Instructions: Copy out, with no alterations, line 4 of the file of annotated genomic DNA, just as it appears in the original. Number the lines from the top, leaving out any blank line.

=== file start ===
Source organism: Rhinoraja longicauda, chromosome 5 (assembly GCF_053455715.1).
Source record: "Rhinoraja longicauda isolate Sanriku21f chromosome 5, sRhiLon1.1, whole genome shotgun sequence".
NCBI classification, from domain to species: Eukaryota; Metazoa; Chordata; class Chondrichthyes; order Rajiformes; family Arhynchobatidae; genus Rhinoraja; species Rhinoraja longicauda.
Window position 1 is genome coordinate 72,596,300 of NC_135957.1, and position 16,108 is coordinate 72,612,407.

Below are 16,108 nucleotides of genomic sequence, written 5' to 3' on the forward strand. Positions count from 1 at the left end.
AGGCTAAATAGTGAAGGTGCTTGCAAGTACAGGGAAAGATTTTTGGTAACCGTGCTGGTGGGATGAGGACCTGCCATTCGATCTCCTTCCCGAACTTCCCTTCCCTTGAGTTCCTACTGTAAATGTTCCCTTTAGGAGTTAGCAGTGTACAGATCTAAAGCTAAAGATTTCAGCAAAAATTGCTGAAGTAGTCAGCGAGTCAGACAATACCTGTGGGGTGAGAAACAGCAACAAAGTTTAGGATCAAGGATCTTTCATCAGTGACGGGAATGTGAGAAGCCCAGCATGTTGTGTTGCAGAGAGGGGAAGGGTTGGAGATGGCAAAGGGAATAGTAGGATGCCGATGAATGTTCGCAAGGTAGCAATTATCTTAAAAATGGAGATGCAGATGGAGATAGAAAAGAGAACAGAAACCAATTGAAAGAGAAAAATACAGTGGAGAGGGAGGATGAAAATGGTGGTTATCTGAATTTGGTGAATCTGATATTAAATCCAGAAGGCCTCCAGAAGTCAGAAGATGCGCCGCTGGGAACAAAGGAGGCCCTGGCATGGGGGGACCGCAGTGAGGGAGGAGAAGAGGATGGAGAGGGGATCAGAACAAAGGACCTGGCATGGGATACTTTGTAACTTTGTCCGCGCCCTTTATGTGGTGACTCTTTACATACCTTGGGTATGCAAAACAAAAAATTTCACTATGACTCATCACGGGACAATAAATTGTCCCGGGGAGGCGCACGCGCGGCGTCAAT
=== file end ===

Window position 1 is genome coordinate 72,596,300 of NC_135957.1, and position 16,108 is coordinate 72,612,407.